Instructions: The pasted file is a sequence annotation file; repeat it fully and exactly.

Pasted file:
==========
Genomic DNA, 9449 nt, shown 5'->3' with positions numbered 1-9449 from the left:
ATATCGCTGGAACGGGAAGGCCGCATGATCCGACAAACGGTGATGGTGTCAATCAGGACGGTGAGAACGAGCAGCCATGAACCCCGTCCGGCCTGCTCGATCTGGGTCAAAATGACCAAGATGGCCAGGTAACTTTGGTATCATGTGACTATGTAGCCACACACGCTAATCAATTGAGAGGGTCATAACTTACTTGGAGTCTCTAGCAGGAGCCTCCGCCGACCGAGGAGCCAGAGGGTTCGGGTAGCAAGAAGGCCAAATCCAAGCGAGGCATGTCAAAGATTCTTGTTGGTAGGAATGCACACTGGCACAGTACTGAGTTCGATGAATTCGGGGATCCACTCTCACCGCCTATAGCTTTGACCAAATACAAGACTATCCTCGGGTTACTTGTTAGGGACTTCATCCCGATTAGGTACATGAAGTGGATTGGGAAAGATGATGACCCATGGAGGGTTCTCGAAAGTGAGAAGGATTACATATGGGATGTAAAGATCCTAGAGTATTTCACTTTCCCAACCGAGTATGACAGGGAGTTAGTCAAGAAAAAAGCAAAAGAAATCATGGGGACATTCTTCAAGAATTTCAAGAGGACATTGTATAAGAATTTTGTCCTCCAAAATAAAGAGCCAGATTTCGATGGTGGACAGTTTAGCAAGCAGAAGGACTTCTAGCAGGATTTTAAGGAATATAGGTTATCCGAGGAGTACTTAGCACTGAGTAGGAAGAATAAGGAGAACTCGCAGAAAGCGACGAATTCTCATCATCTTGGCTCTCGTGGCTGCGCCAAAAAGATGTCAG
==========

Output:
Genomic DNA, 9449 nt, shown 5'->3' with positions numbered 1-9449 from the left:
ATATCGCTGGAACGGGAAGGCCGCATGATCCGACAAACGGTGATGGTGTCAATCAGGACGGTGAGAACGAGCAGCCATGAACCCCGTCCGGCCTGCTCGATCTGGGTCAAAATGACCAAGATGGCCAGGTAACTTTGGTATCATGTGACTATGTAGCCACACACGCTAATCAATTGAGAGGGTCATAACTTACTTGGAGTCTCTAGCAGGAGCCTCCGCCGACCGAGGAGCCAGAGGGTTCGGGTAGCAAGAAGGCCAAATCCAAGCGAGGCATGTCAAAGATTCTTGTTGGTAGGAATGCACACTGGCACAGTACTGAGTTCGATGAATTCGGGGATCCACTCTCACCGCCTATAGCTTTGACCAAATACAAGACTATCCTCGGGTTACTTGTTAGGGACTTCATCCCGATTAGGTACATGAAGTGGATTGGGAAAGATGATGACCCATGGAGGGTTCTCGAAAGTGAGAAGGATTACATATGGGATGTAAAGATCCTAGAGTATTTCACTTTCCCAACCGAGTATGACAGGGAGTTAGTCAAGAAAAAAGCAAAAGAAATCATGGGGACATTCTTCAAGAATTTCAAGAGGACATTGTATAAGAATTTTGTCCTCCAAAATAAAGAGCCAGATTTCGATGGTGGACAGTTTAGCAAGCAGAAGGACTTCTAGCAGGATTTTAAGGAATATAGGTTATCCGAGGAGTACTTAGCACTGAGTAGGAAGAATAAGGAGAACTCGCAGAAAGCGACGAATTCTCATCATCTTGGCTCTCGTGGCTGCGCCAAAAAGATGTCAG